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Changing Culture to Become Agile Based

 Success in modern technical endeavors absolutely requires multiple perspectives and expertise to collaborate. (1)  When I ask managers attending my classes if their organizations practice ‘agile’ they hesitate and say something like we kind of do but not in all areas of the organization. Further questioning usually uncovers that most of this agility starts and ends with the software development teams. When asked if these practices have been introduced to the business units there is a long uncomfortable pause, and then I hear 'we don’t usually talk to those groups'.

Over the last couple of decades, a new set of major management philosophies have been developed and are now being adopted to ITSM. These new ways of thinking enabled manufacturing, software development and others to analytically realize both disciplined execution and continuous innovation, something that was thought to be mutually exclusive and impossible to accomplish with traditional management methods. Over the last decade these new practices, such as Agile, Scrum, Lean, Kanban and DevSecOps, have been proven to improve performance in thousands of organizations around the world.

As organizations begin to shift towards continuous integration, delivery and deployment through the adoption of the DevOps principles, Flow, Feedback, Experimentation and Learning, we can also create a new type of conversation with the business – a continuous one. We now have the resources and capabilities to deploy products in hours, not months. To support this rapid level of change the business units that define and fund the creation of these services must also display that same level of agility. ‘The way we’ve always done things’ with little to no communication creates constraints on the development and support teams ability to quickly respond to the rapidly changing competitive landscape.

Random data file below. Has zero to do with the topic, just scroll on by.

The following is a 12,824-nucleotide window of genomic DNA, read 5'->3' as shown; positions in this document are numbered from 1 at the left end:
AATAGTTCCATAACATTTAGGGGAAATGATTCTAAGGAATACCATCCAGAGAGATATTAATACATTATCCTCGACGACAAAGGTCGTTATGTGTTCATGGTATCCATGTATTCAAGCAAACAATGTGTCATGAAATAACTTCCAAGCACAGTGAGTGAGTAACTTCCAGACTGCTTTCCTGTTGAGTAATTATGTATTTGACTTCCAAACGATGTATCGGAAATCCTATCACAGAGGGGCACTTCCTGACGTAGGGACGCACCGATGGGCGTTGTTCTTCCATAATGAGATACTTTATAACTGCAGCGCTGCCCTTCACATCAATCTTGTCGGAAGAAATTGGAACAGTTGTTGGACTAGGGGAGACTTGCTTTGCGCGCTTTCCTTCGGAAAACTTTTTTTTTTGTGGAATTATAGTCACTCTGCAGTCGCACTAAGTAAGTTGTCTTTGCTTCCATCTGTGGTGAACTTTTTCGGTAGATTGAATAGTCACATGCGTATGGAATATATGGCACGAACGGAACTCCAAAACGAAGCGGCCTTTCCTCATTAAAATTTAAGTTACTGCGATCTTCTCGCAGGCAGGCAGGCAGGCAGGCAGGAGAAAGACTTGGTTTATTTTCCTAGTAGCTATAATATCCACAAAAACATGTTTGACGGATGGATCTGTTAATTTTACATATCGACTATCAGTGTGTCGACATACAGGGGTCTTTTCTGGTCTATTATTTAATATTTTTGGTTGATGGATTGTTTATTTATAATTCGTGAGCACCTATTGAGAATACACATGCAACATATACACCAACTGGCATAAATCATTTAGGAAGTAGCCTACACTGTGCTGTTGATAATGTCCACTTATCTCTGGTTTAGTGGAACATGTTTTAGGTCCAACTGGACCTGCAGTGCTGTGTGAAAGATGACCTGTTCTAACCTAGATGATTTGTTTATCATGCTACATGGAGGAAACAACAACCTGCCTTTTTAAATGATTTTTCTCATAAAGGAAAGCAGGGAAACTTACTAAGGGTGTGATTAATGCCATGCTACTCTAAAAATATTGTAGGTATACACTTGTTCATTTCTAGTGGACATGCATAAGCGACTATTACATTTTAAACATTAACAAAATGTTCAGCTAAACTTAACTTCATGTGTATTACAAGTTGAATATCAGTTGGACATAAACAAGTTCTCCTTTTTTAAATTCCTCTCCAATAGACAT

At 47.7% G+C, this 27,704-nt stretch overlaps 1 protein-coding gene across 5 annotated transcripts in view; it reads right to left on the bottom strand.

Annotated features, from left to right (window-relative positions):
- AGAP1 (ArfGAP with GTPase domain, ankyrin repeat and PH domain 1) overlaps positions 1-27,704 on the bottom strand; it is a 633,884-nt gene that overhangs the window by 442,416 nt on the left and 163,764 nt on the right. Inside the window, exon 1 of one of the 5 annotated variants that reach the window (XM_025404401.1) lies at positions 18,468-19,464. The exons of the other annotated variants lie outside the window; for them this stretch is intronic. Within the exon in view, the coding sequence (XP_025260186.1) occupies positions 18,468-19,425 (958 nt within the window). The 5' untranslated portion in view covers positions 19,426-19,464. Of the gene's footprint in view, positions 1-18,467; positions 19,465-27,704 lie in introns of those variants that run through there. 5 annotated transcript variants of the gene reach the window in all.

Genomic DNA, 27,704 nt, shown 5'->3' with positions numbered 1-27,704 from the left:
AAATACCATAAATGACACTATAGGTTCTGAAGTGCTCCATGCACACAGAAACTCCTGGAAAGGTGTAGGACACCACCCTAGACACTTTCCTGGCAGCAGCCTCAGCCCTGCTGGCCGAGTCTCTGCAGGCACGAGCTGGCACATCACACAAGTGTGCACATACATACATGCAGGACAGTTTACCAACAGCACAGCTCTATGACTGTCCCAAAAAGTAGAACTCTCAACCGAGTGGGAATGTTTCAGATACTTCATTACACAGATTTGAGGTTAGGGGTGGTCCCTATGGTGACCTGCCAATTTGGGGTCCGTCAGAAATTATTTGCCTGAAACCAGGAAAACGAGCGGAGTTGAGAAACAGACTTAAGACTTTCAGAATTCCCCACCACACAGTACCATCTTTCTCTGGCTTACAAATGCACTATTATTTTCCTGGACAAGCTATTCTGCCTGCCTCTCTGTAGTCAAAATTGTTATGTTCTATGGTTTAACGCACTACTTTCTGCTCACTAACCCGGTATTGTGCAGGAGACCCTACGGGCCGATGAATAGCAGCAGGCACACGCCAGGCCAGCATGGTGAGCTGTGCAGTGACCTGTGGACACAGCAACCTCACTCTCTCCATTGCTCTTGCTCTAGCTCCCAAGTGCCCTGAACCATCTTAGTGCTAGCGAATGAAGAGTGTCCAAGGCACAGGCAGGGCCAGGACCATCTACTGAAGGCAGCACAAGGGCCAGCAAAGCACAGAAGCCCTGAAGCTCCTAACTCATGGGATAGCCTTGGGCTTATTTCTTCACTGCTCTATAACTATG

Every business decision creates an IT opportunity.  Agility in the entire organization requires decision-making to be done as close to the customer feedback as possible (The Three Ways). The teams working on the products need to be able to quickly decide what to work on next based on continuous feedback from the end-user/customer.  Through experimentation and learning making mistakes is not a failure, it is the elimination of an unusable alternative.   These opportunities should be quickly analyzed and any new information incorporated into the next set of sprints (The Three Ways).

Some organizations like Apple, Google and Zara do things differently. These firms constitute what has been called the Creative Economy. They have shifted the goal of the entire organization from maximizing shareholder value to delighting the customer. These are organizations in which all the management layers adopt the philosophy of ‘customer-value first.’ They are Agile-friendly environments. In such firms management practices at the team level, like Agile, become self-evident. Making money becomes the result, not the goal of the organization. Paradoxically, as the examples of Apple and Google show, this approach can be hugely profitable. (2)

Making the transition to Agile includes five major shifts:
  • Instead of a goal of making money for the organization, the goal of the organization is to delight the customer.
  • Instead of those doing the work reporting as individuals to bosses, the work is done in self-organizing team: the role of management is not to check whether those doing the work have done what they were meant to do, but rather to enable those doing the work to contribute all that they can and remove any impediment that might be getting in the way.
  • Instead of work being coordinated by a bureaucracy with rules, plans and reports, work is coordinated by Agile methods with iterative work cycles and direct feedback from customers or their proxy.
  • Instead of a preoccupation with efficiency and predictability, the predominant values are transparency and continuous improvement.
  • Instead of one-way top-down commands, communications tend to be in horizontal conversations.

The principles are not a random collection of improvements. Together they form a mutually reinforcing sequence. (3)

(1) John Allspaw - The DevOps Handbook by Gene Kim 


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